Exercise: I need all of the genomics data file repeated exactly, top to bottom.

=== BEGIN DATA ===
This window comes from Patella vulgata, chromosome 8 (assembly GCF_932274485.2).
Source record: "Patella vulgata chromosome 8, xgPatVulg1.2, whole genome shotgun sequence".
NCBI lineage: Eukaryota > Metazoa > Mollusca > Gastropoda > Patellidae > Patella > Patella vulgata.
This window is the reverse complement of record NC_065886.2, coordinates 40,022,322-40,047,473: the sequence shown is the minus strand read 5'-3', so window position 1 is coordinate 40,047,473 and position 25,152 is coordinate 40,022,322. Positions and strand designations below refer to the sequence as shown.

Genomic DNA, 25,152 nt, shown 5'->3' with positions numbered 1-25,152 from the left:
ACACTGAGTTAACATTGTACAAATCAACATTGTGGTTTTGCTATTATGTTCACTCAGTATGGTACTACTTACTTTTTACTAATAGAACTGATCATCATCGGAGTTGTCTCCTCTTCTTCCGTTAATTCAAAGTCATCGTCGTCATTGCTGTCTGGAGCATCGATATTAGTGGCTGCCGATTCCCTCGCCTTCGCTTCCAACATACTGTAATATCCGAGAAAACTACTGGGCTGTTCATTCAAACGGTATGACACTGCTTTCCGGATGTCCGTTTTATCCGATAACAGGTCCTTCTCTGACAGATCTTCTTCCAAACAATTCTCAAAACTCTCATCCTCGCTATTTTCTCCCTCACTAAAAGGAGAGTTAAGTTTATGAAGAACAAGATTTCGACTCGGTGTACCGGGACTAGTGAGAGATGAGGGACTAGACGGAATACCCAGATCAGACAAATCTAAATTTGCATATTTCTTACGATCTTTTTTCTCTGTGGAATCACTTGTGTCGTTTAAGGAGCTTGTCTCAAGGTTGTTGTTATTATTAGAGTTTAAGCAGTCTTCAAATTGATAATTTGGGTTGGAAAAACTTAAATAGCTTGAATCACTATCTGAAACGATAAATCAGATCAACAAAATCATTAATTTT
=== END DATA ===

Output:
This window comes from Patella vulgata, chromosome 8 (assembly GCF_932274485.2).
Source record: "Patella vulgata chromosome 8, xgPatVulg1.2, whole genome shotgun sequence".
NCBI lineage: Eukaryota > Metazoa > Mollusca > Gastropoda > Patellidae > Patella > Patella vulgata.
This window is the reverse complement of record NC_065886.2, coordinates 40,022,322-40,047,473: the sequence shown is the minus strand read 5'-3', so window position 1 is coordinate 40,047,473 and position 25,152 is coordinate 40,022,322. Positions and strand designations below refer to the sequence as shown.

Genomic DNA, 25,152 nt, shown 5'->3' with positions numbered 1-25,152 from the left:
ACACTGAGTTAACATTGTACAAATCAACATTGTGGTTTTGCTATTATGTTCACTCAGTATGGTACTACTTACTTTTTACTAATAGAACTGATCATCATCGGAGTTGTCTCCTCTTCTTCCGTTAATTCAAAGTCATCGTCGTCATTGCTGTCTGGAGCATCGATATTAGTGGCTGCCGATTCCCTCGCCTTCGCTTCCAACATACTGTAATATCCGAGAAAACTACTGGGCTGTTCATTCAAACGGTATGACACTGCTTTCCGGATGTCCGTTTTATCCGATAACAGGTCCTTCTCTGACAGATCTTCTTCCAAACAATTCTCAAAACTCTCATCCTCGCTATTTTCTCCCTCACTAAAAGGAGAGTTAAGTTTATGAAGAACAAGATTTCGACTCGGTGTACCGGGACTAGTGAGAGATGAGGGACTAGACGGAATACCCAGATCAGACAAATCTAAATTTGCATATTTCTTACGATCTTTTTTCTCTGTGGAATCACTTGTGTCGTTTAAGGAGCTTGTCTCAAGGTTGTTGTTATTATTAGAGTTTAAGCAGTCTTCAAATTGATAATTTGGGTTGGAAAAACTTAAATAGCTTGAATCACTATCTGAAACGATAAATCAGATCAACAAAATCATTAATTTT